Archive for the ‘Art’ Category

Absolut (Genius) Machine

The machine was designed by 2 M.I.T guys told me the host of the space. Go to Houston and Orchard to experience this music-making machine. What happens is that you input a few keystrokes via a laptop into the machine’s glands. And for the next few minutes, it churns out a song using ping pong projectile balls hitting xylophonic keys, wine glasses being spinned and a few different percussion instruments along the bottom half.

The space is unique and very fun to try out. And after all is completed, you get e-mailed your videos.

(NOTE: I am in no way promoting drinking or Absolut. I am a proud supporter of people that have enough money to sponsor cool interactive art installations like this one. I mean monarchy was no good but it sure gave the world a ton of art, right?)

Best digital art display in NYC is free


The New York Times building right across Port Authority (take the subway A, C, or E to 42nd street) has an amazing display which randomizes the day’s news, obituaries, wedding announcements, and numbers as they appear in the TIMES.

The screens have a Bose surround sound system on the bottom and cool sounds/effects are created. There are even digital waves of information that shoot across and around the room. It’s pretty magnificent. See the video below for more info.

The Pros And Cons Of Being An Artist In NY

James Pernotto, Youngstown based artist on Youtube.

I have been giving a lot of thought to my future as an artist. Should I move back to NY full time, split my time between two cities or move somewhere else like L.A. or Philly? In spite of the fact that my income/ potential income from my work has gone up and I now have a bio that seems a bit impressive, I’m in a situation worse than ever before because the costs associated with staying in the city with the kind of space, I feel I need to push my work still far exceeds what I make. Even more depressing is the fact that, this situation now seems to be shared by people who, most artists would consider wildly successful. The 475 Kent building for example housed at least one artist with work in a Whitney Biennial and I also had a friend who celebrated her Whitney debut with an eviction notice. (She now lives upstate)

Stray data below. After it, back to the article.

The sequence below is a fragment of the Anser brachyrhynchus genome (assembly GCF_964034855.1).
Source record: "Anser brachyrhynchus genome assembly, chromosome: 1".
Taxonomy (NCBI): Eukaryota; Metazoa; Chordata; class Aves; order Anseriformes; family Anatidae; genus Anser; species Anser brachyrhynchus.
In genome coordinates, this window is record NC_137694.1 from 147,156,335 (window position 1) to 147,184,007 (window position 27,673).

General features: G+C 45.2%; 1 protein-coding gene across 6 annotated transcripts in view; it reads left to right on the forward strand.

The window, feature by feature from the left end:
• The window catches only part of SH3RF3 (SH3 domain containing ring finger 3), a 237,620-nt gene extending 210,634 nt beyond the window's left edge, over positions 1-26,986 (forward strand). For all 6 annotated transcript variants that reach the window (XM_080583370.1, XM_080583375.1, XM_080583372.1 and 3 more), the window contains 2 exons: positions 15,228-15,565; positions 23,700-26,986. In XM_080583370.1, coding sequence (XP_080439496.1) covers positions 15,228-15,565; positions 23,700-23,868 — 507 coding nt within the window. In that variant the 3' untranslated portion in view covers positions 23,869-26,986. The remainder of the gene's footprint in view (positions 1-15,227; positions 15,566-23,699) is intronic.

The video above is about an artist who decided to move back to his hometown of Youngstown, Ohio. His studio is to die for and he been given the honor of a major retrospective at the town’s most prestigious venue which from what I can see, he really deserves.

The choice would seem, simple enough– just keep my NY gallery relationship and live somewhere else. But, the sad truth is that art world still revolves around a few major art centers at least as much as it did before. I learned a lot by looking at artist’s bios when I had a gallery in Pittsburgh. Even the most prestigious local exhibitions rarely lead to connections or shows out of town or got any out of town press and this seems to be true of most other cities as well. The result seems to be that more and more artists feel trapped in the city by a desperate need to stay connected, even though this often limits their happiness and ability to do work. The current “business plan” of many artists I talk to now involves staying in the city just long enough “hook up” with dealers etc… and then leave.

Hope @ 475 Kent

The Times indicates there may be hope for the tenants of 475 Kent Ave. The article looks at the buildings history with more depth and context than most other stories. What comes out is a history similar to that of many other informal/non-legal artist buildings in NYC, a history which shows the tremendous value that these tenants added to the property.

“Painstakingly, foot by foot and floor by floor, the three began breathing life into 475 Kent. Colonies of rats were chased out and puddles of pigeon droppings mopped up. Windows were unsealed to reveal startling views of the Manhattan skyline, and of the Manhattan and Williamsburg Bridges. Pipes were stretched; walls were built.
Word spread, and more artists followed. Ms. Masters moved from Dumbo in 1998, building studios on the seventh floor using money that she said she received from a different settlement with Mr. Guttman. The boxy, soaring building soon became a place where ascendant and established sculptors, writers, filmmakers, musicians, printmakers and photographers worked, collaborated and thrived, and became enmeshed in one another’s lives.”